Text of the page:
We protect our users by detecting negative feedback from email receivers and automatically suppressing future messages from your account to those addresses. It can be difficult to test your integration since SparkPost only emits the events in question under specific difficult to reproduce circumstances. Let’s see how to use a couple of simple tools that recreate those test conditions for you to avoid future Mayhem by testing to make sure you’re applying those suppressions to your list as well.

Negative Feedback

Two types of negative feedback (AKA Mayhem) that can be tricky to test are 1) out-of-band (OOB) bounces, where a receiver initially accepts the message then later sends a bounce notification and 2) feedback loop (FBL) reports which typically mean a recipient clicked a “this is spam” button.

Clicking “this is spam” on your own messages is dangerous because that can damage your sending reputation and composing an OOB bounce is tricky to get right. But don’t worry, we’ve got you covered with some, you guessed it, handy tools!

Simulating Negative Feedback

The first step of testing both types of Mayhem is to send yourself a message through SparkPost. We’ve got a tool for that too! Once you’ve got the message in your Inbox, save the message, including all of the headers, and deleting any blank lines at the very top. You’ll be using this file shortly.

Both of these tests will add the receiving address to your suppression list! Afterwards, you’ll need to manually remove the address to continue to receive emails from SparkPost. I usually use our Postman collection for this. Here are some instructions showing how to get that up and running.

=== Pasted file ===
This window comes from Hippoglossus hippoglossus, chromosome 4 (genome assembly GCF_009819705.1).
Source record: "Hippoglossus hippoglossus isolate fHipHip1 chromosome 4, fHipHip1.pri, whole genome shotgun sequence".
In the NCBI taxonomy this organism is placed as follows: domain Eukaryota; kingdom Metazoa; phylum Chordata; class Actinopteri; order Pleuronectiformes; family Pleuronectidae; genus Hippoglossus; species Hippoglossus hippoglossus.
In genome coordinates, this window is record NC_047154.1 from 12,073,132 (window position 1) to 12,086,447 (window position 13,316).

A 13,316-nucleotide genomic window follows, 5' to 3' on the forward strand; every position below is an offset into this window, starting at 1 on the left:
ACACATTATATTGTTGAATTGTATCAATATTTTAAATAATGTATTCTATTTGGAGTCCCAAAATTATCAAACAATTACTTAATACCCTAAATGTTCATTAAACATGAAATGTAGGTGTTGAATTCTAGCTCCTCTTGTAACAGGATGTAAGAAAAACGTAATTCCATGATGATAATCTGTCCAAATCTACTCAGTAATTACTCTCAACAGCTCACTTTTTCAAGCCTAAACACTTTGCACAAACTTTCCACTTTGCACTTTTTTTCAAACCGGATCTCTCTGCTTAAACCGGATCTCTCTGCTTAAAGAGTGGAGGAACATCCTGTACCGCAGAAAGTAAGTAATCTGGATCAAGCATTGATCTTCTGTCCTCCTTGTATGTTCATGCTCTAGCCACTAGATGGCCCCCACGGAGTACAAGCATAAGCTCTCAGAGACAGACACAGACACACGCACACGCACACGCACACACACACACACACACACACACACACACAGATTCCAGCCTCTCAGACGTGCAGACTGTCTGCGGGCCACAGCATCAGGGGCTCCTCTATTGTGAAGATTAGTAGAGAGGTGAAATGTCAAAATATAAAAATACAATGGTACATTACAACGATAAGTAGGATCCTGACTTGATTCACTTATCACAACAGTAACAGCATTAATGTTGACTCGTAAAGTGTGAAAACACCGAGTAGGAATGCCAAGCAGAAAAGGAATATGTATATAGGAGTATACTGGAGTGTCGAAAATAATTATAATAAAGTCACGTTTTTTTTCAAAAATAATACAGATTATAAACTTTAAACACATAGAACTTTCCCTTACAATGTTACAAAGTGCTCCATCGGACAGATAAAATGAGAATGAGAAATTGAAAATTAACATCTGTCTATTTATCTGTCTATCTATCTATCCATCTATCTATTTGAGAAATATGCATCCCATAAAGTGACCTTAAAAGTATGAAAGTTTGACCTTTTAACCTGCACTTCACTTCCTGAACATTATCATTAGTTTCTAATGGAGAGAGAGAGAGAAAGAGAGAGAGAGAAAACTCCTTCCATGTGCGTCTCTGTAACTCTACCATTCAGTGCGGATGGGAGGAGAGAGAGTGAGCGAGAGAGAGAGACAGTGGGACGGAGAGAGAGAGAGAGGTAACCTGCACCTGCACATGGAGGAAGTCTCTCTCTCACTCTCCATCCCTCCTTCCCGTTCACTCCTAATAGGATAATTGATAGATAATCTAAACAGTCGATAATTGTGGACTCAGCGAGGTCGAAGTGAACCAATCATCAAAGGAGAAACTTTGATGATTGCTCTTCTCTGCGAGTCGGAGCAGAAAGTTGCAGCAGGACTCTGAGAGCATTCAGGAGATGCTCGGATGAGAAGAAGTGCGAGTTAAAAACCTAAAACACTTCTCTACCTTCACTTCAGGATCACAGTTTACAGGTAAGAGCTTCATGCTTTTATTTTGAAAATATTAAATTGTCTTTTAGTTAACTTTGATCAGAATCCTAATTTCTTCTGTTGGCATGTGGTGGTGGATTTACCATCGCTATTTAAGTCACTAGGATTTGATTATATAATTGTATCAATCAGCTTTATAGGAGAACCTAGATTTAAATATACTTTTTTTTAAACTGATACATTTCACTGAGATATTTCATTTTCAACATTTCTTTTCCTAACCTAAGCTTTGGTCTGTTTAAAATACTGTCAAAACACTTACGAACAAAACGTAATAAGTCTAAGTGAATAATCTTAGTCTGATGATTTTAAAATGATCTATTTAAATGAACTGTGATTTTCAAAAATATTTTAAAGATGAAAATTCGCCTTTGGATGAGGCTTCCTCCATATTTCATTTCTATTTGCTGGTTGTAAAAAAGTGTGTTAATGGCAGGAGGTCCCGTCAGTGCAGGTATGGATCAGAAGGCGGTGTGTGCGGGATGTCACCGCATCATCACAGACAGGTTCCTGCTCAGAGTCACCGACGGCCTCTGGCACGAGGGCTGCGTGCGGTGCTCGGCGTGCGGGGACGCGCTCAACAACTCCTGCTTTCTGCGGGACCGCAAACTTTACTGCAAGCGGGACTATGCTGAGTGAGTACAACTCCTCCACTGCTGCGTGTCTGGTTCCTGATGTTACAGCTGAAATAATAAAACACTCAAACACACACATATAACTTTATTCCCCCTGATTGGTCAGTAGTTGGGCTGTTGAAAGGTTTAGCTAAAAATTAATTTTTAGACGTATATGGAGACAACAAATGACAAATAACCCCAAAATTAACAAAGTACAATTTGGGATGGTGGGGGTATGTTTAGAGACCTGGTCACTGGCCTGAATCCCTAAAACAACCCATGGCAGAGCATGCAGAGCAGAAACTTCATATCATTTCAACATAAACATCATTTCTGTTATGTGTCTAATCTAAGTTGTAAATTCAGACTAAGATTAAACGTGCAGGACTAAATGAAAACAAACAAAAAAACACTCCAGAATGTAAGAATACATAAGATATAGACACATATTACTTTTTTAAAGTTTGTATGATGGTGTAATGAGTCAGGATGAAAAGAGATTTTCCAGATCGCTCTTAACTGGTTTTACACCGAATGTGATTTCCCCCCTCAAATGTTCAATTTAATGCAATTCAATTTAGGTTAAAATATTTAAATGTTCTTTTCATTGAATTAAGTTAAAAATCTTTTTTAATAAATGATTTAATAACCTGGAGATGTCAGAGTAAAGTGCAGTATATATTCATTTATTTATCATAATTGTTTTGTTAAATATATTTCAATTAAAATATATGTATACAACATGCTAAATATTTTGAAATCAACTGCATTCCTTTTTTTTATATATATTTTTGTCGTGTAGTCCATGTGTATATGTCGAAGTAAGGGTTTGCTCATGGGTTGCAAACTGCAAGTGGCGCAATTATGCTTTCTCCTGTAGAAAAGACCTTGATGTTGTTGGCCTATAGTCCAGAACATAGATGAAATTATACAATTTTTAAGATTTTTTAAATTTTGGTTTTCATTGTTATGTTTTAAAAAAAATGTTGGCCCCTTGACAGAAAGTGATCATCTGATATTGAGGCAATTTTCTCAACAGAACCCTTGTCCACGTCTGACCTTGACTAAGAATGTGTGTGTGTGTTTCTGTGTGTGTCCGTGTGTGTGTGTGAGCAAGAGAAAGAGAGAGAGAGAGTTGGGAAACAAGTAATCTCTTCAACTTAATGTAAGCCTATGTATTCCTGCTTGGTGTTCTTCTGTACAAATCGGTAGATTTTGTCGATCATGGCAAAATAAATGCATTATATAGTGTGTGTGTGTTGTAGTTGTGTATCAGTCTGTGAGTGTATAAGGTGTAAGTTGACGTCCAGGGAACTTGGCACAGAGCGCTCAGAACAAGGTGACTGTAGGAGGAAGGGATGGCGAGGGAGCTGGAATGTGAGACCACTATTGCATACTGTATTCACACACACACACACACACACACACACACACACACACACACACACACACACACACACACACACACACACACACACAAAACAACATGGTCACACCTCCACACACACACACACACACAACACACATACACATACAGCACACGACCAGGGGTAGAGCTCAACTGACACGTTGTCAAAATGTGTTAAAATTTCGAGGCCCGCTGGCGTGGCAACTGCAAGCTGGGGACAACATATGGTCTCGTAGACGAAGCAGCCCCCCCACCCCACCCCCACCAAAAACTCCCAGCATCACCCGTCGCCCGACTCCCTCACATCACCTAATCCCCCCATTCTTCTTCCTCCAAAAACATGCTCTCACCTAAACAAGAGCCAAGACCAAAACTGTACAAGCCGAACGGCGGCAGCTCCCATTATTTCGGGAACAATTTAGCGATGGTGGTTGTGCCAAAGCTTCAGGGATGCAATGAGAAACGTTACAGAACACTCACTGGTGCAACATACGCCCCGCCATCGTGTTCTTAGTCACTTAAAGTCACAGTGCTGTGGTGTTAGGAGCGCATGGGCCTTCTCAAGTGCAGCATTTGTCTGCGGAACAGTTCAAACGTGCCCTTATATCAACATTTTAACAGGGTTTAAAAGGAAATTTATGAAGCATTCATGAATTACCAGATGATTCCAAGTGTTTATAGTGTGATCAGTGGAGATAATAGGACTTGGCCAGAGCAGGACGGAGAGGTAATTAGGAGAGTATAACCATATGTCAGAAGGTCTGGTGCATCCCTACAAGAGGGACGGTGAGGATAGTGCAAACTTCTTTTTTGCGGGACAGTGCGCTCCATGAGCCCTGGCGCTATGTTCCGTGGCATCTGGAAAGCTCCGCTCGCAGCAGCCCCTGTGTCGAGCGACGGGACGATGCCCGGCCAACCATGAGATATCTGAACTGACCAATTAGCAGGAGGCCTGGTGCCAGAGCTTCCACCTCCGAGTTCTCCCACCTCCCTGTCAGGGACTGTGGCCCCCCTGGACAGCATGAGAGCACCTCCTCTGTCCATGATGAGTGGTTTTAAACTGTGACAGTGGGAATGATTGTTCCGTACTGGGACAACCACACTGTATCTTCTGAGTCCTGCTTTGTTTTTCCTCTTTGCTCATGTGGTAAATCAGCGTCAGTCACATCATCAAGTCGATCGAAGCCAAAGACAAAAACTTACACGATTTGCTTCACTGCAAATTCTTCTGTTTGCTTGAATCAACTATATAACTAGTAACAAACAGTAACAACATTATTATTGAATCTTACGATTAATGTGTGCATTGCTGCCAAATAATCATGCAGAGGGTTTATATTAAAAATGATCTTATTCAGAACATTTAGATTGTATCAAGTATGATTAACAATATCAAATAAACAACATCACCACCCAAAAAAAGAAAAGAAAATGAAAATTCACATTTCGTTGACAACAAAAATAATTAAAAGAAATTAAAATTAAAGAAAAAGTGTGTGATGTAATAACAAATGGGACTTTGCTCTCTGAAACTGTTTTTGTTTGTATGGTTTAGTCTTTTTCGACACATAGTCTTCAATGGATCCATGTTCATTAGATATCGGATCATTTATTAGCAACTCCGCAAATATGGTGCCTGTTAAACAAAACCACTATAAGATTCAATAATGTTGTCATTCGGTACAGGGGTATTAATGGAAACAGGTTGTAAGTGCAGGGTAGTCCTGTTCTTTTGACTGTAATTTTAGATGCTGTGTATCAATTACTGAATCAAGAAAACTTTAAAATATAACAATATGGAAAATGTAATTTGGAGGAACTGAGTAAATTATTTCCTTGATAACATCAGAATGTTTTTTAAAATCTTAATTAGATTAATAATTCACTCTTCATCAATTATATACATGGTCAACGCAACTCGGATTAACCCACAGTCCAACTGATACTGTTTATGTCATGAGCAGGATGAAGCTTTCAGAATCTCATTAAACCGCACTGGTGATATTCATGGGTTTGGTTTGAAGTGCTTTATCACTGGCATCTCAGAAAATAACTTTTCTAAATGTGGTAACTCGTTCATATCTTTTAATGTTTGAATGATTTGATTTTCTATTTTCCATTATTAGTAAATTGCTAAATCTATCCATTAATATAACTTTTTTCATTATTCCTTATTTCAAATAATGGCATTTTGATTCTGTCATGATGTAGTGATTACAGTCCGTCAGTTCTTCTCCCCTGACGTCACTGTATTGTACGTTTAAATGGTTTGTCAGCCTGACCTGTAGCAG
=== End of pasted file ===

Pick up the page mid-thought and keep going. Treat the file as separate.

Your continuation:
Now, unless you’re connecting from somewhere that blocks outbound connections on port 25 (behind a firewall, residential ISP), you’re all ready to test! The install instructions for both tools suggest some ways to get around blocked ports.

Fake an FBL

The fblgen tool lets you generate and send an FBL report. Here’s a dry run:

Running the same command and adding the –send flag will attempt to deliver the message to the detected MX. This will trigger an FBL event of type spam_complaint, which will flow through to message events and any configured webhooks.  This tool will also cause an increase (of 1) in the count_spam_complaint metric and the “spam complaints” value shown in the SparkPost summary report.

Instead of waiting around for an FBL or risking damage to your sending reputation by triggering one yourself, this tool gives you a way to predictably trigger an FBL event from your own systems.

Bogus OOB Bounces

The oobgen tool lets you generate and send an out-of-band bounce message. Here’s a dry run:

Again, running the same command with the –send flag will attempt to deliver the message to the detected MX. This will trigger an OOB bounce event of type out_of_band, which will flow through to message events and webhooks.  This tool will also cause an increase (of 1) in the count_outofband_bounce metric and the “out-of-band” bounce value shown in the SparkPost bounces report.

Bonus Tool!

Once you’ve gotten a collection of events in JSON format, perhaps by using Postman and our message events endpoint, what’s the easiest way to do some analysis on that data? If you’ve made it this far, then you’re probably comfortable on the command line, and the answer is to use jq!

This handy tool can extract the parts you care about from a big blob of JSON, for example counting the number of events of each type that were received in the last two hours:


With these handy email testing tools, testing those uncommon, hard-to-trigger events is now easy. Making sure these types of events are handled correctly in your integration with SparkPost will help you prevent future Mayhem from striking, by keeping your list clean.

Did you get a chance to try out any of the tools mentioned in this post? Let us know if and how they fit into your testing processes, and feel free to create an issue or submit a PR on Github if there are any other features you’d like to see.